From Grandson to Grandfather, Things Haven’t Changed Enough for Black Americans
From Texas Standard.
Philando Castile. Alton Sterling. Brent Thompson. Patrick Zamarripa. Michael Krol. Michael Smith. Lorne Ahrens.
They're the names of people who were shot and killed last week. The first two were black men shot by police officers: one in Baton Rouge and one in Minneapolis. Then five police officers were shot in Dallas by a sniper.
These shootings are part of a long line of similar incidents, all of which shed light on the racial tension challenging the country.
There's a long road ahead toward what label as "unity." But it's also true we've traveled some distance down that road in this country – at least, according to some who've been traveling a little longer than others. People like Winfred Mackey of Lufkin, Texas.
Mackey is a Vietnam veteran who is black. He’s seen the country both change and stand still when it comes to inclusion.
“There were things as a black person that I was not able to do (in the 1960s) that I am able to do now,” he says. “There are places I couldn't really go into. There were no facilities made for us to use in those particular places.”
Mackey’s grandson, Austin-based writer Kahron Spearman, has been able to go where his grandfather could not. He says he's traveled to many places with a freedom others have not had.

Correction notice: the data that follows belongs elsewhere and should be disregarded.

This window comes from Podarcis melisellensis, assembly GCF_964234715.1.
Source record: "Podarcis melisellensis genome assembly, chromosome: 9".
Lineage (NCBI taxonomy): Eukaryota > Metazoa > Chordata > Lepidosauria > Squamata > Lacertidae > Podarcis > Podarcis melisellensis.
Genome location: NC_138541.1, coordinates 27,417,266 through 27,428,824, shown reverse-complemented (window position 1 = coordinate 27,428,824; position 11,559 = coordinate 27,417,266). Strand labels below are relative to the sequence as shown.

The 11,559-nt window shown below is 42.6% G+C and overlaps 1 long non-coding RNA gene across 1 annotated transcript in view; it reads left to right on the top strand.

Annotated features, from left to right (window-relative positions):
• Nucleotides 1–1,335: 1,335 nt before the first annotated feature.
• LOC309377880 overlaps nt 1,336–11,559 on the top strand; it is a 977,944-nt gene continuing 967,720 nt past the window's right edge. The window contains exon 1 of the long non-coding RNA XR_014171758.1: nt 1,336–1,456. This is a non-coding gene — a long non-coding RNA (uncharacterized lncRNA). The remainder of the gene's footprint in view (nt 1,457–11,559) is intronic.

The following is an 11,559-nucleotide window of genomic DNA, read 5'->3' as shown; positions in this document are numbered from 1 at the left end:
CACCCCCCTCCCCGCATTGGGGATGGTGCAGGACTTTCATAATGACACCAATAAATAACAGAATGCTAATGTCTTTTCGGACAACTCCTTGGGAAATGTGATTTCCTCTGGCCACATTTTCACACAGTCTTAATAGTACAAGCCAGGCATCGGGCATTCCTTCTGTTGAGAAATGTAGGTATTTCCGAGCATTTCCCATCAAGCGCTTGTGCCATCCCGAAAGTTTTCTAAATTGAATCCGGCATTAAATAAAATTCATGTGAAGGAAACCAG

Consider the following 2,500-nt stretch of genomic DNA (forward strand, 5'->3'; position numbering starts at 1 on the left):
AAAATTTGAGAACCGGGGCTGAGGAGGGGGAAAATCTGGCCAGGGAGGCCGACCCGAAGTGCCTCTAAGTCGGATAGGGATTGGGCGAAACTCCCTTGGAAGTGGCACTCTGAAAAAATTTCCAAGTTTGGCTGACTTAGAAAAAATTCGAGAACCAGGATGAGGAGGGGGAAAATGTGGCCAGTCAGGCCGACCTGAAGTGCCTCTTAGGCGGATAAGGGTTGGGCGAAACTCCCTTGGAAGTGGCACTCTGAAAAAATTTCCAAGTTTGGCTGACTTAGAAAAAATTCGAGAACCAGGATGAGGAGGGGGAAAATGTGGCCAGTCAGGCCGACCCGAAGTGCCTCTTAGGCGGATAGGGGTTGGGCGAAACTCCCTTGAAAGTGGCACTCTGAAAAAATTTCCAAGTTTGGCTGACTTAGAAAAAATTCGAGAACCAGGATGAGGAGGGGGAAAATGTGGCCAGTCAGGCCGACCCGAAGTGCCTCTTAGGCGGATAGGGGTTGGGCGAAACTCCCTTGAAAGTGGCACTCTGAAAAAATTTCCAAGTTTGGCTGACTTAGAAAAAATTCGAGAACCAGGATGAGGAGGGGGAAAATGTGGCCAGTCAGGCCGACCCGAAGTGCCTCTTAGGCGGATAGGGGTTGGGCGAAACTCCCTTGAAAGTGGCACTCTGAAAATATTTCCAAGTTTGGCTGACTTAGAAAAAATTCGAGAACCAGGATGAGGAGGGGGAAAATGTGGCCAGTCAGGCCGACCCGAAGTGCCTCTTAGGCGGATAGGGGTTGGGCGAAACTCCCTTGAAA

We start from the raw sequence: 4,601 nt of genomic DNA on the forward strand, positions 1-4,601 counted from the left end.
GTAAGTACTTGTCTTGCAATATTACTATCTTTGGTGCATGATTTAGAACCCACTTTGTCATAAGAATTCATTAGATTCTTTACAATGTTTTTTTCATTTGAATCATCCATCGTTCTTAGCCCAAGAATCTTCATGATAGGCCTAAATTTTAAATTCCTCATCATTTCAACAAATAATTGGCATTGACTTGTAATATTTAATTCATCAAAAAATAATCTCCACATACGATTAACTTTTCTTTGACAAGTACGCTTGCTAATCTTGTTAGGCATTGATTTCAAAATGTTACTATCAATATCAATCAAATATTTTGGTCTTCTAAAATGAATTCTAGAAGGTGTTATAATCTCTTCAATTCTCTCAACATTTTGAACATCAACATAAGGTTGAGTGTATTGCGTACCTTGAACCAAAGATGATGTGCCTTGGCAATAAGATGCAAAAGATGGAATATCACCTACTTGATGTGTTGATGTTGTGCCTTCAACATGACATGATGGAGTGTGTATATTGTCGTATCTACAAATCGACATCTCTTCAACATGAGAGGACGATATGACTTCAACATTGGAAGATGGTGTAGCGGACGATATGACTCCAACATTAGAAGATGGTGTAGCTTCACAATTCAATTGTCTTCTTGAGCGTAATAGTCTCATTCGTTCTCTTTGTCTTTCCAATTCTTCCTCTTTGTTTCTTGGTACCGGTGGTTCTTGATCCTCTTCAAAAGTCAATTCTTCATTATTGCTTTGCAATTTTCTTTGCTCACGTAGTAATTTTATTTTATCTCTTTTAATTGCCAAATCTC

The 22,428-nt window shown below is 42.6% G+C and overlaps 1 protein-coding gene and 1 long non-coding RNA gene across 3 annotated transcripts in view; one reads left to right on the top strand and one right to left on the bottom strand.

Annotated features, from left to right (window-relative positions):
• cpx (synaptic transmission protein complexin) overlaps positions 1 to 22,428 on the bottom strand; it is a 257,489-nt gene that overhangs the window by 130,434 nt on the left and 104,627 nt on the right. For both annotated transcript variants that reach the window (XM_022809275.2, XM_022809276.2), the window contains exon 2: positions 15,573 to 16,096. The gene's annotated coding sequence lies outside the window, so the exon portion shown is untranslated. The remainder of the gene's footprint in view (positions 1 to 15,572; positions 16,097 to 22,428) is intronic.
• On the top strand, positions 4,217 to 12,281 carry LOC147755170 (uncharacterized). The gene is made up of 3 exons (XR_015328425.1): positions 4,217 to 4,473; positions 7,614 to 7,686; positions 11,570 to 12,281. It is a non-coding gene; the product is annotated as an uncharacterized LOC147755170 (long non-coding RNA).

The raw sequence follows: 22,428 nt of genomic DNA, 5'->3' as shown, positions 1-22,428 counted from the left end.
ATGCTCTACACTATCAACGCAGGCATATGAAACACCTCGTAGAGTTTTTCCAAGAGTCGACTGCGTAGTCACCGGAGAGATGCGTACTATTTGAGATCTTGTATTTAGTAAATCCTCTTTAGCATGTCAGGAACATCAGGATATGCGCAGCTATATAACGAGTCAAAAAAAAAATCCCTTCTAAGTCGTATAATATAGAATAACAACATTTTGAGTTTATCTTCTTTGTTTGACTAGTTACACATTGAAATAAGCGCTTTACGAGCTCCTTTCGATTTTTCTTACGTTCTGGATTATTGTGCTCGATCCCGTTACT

“I think there's tremendous value in that – being a color of person and traveling," he says. "It will also make you appreciate the diversity. ... You go to certain places and they’re great, but they're homogenous.”
But Spearman says some things haven’t changed enough.
“Black people have always existed, regardless of what state, as ‘the other,’” Spearman says. “In the state of ‘other,’ we're still continually having to justify our existence. We have to justify our self-agency.”
But this justification often goes wrong, as in the case of Philando Castile.
“He did everything he was supposed to do,” Spearman says. “He told the police officer he had a gun and he was licensed to carry a gun. And out of that reaction, he was shot. That isn't a new thing, even away from guns. When African-Americans decide to create definition in their life, somehow or another it gets shaken up.”
Spearman is a journalist – a definition which he says has caused him trouble. He’s repeatedly marginalized as a black journalist. But he says he refuses to let that stop him from bringing his voice to the forefront. Instead, it fuels him.
“I'm hoping to piss people off,” he says. “I'm trying. I want you to have an opinion one way or the other. And I'm not going to stray away from that because I'm afraid that you're not going to like it, or because I'm black.”
Spearman wants a world with fewer guns, like many of the places he’s traveled to abroad. He looks forward to a time where racial tension will lessen, where people will be more intentional about their treatment of one another.
“Texas is going to be darkening, literally,” Spearman says. “For some of the fringe racists that's going to be a problem. … As the country gets darker, as the state gets darker, we'll see less and less and less (racism). Hopefully, I'll live to see that.”
Post by Beth Cortez-Neavel.